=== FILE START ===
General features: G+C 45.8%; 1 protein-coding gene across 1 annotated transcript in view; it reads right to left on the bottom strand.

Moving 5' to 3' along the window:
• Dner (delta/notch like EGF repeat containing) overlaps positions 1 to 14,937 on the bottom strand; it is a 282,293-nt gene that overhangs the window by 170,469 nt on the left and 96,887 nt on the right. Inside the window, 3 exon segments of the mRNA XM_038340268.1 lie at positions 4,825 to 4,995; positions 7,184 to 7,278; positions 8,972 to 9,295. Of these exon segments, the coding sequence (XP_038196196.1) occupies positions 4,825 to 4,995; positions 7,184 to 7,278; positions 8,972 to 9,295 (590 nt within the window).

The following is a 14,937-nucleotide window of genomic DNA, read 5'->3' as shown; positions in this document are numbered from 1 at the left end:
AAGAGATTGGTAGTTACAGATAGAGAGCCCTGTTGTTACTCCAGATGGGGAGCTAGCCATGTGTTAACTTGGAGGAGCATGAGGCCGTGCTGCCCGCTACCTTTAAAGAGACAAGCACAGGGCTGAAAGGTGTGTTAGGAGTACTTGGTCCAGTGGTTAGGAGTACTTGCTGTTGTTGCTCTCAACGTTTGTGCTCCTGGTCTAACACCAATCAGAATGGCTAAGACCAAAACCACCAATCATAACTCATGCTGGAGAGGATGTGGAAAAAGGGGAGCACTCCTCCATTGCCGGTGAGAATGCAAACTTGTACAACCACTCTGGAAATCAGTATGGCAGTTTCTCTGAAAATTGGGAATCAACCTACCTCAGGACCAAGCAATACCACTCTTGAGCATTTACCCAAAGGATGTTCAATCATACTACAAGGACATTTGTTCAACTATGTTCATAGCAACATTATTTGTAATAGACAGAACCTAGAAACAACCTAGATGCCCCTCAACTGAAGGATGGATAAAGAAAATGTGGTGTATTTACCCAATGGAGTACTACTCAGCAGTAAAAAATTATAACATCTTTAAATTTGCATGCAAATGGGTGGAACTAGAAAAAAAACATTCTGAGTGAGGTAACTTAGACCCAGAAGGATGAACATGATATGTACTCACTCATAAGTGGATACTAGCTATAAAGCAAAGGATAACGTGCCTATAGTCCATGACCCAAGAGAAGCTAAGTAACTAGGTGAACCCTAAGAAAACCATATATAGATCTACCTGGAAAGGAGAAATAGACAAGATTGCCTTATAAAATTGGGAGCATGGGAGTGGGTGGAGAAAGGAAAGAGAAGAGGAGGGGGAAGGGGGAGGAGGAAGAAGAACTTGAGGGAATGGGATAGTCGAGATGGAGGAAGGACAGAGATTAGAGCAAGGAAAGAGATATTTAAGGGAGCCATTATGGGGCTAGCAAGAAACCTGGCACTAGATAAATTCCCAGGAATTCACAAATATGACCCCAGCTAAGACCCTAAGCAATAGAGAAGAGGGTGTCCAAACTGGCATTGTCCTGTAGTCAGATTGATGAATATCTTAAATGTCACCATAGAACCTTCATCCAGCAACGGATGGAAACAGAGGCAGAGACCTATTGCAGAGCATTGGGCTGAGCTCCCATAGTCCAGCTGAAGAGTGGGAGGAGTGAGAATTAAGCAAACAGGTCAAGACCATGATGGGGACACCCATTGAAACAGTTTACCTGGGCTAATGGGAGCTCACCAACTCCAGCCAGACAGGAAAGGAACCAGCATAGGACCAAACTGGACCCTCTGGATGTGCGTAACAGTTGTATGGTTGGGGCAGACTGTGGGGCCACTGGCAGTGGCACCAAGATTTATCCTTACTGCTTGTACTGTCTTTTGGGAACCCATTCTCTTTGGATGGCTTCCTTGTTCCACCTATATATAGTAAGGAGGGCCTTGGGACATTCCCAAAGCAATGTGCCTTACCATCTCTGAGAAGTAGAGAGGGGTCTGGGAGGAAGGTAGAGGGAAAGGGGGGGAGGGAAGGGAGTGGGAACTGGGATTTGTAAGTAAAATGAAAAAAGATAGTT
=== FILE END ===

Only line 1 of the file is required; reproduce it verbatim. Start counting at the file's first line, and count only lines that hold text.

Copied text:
General features: G+C 45.8%; 1 protein-coding gene across 1 annotated transcript in view; it reads right to left on the bottom strand.